Many organisations like to load test to ensure that their site will stay online under a certain volume of users. This is a noble objective, however it is a dark art to make load testing somewhat resemble real user traffic.
There are a number of areas to consider when planning / structuring your load testing, especially with a global performance optimisation platform in place (section.io):
1) Most load testing tools do not actually load the full page
Most load testing tools only request the HTML document, this is good because HTML content generation / delivery is the most expensive thing you server infrastructure does - and is the best thing to cache in section.io - but the page load times you are getting via this method are only the HTML document delivery time NOT the full page load time.
If you see a load testing tool that uses a “headless” browser (such as PhantomJS) this means it is actually able to load the full page elements.
2) Structure your journeys to have a mix of users
Website traffic is a wide mix of user experiences. On an ecommerce website: Most browse homepage and a few other pages. Some may go to the category and product pages and add to cart, very few will go through checkout and complete purchase.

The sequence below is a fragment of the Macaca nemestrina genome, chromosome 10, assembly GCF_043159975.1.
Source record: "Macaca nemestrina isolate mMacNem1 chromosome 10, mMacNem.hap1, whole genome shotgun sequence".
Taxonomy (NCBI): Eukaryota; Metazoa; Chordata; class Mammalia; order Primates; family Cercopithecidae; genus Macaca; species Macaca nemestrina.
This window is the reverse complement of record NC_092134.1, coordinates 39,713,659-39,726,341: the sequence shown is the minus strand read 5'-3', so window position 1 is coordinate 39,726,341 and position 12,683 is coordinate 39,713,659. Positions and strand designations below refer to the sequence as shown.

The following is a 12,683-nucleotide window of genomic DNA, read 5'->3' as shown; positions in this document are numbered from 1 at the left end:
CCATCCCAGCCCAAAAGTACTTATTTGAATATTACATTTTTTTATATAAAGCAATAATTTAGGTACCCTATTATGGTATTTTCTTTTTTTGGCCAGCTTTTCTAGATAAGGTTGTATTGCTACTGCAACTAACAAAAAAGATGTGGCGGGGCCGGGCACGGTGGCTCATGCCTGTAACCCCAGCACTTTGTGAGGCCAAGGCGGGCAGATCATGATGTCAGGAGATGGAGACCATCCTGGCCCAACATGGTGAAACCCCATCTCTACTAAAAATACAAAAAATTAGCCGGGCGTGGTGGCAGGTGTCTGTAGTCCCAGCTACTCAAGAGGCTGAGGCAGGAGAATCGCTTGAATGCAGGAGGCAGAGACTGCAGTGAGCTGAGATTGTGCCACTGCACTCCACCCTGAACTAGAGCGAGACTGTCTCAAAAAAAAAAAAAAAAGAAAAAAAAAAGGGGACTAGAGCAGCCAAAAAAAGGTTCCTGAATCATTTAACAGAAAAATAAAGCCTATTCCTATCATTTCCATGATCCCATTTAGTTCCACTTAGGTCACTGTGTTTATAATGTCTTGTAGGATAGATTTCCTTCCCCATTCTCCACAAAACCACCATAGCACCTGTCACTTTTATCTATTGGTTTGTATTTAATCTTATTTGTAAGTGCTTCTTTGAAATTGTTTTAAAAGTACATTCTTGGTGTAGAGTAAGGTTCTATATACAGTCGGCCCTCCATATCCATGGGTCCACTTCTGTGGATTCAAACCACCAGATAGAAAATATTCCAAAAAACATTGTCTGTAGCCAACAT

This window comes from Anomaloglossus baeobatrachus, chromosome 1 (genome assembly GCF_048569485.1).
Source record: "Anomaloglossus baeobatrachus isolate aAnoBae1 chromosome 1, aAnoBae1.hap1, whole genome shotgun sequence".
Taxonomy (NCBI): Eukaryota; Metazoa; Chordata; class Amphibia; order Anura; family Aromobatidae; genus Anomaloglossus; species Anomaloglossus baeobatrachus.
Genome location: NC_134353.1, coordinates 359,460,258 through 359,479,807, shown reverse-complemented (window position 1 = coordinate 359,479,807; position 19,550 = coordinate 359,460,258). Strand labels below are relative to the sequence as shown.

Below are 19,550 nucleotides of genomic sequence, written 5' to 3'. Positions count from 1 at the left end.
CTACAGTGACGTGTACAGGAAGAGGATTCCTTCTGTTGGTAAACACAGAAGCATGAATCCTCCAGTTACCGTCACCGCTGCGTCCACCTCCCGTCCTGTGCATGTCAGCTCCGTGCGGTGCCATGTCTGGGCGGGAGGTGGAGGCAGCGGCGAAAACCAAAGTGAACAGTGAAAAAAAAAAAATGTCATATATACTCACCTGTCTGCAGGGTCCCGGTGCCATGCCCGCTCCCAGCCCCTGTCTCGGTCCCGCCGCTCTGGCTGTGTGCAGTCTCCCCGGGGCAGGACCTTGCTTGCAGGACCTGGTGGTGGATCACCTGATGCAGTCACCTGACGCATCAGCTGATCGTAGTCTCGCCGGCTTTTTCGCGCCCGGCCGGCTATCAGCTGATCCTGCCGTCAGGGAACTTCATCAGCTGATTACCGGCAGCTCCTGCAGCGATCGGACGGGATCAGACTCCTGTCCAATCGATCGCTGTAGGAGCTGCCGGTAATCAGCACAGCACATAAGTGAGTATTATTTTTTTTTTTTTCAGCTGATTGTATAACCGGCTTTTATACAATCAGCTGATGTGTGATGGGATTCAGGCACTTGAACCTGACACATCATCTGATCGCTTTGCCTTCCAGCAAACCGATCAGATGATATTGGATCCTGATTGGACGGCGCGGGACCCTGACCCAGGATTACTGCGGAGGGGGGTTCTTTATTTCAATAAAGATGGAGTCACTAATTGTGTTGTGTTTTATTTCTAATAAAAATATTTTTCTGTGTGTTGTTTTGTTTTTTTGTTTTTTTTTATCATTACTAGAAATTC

It’s essential to have all of these elements running at once to simulate an actual real site traffic experience.
Leverage your existing metrics and logs to understand your actual users traffic profile.
3) Decide on traffic ramp up profile
Many high traffic events ramp up gradually (for example an email marketing campaign will be sent over several hours).
Other events such as TV promotions often result in a spike of traffic in minutes or seconds after screening.
Understand your traffic profile and build your tests to simulate the desired ramp up approach.
4) Cache warming and cache clearing
Many load tests start with a cache clear of all CDN and content caches. This places immense strain on the origin and optimisation infrastructure that will not be present in a real user traffic spike as caches will be warm.
A common approach to get a consistent load test result is to:
- Clear caches
- Run a warm up set of requests to warm / fill caches so they approximate actual configuration
- Run load test with an appropriate ramp up period
Having a longer warm up period in your load tests enables caches to start to fill and get closer to an actual user experience.
5) Load testing agent counts and location
Its very common to run load tests from a single source agent and source IP. This is nothing like an actual user experience where there are thousands of different source IP’s.
We have seen performance and optimisation problems when load tests try to run hundreds of “users” from a single agent / source IP. This imbalance means that all traffic is not evenly spread over section.io nodes and can cause timeouts and errors that are not present in actual users traffic (It can also trip underly platform security protections).
Touch base with section.io support if you want additional help in the design and setup of load tests or keeping your site online under high traffic.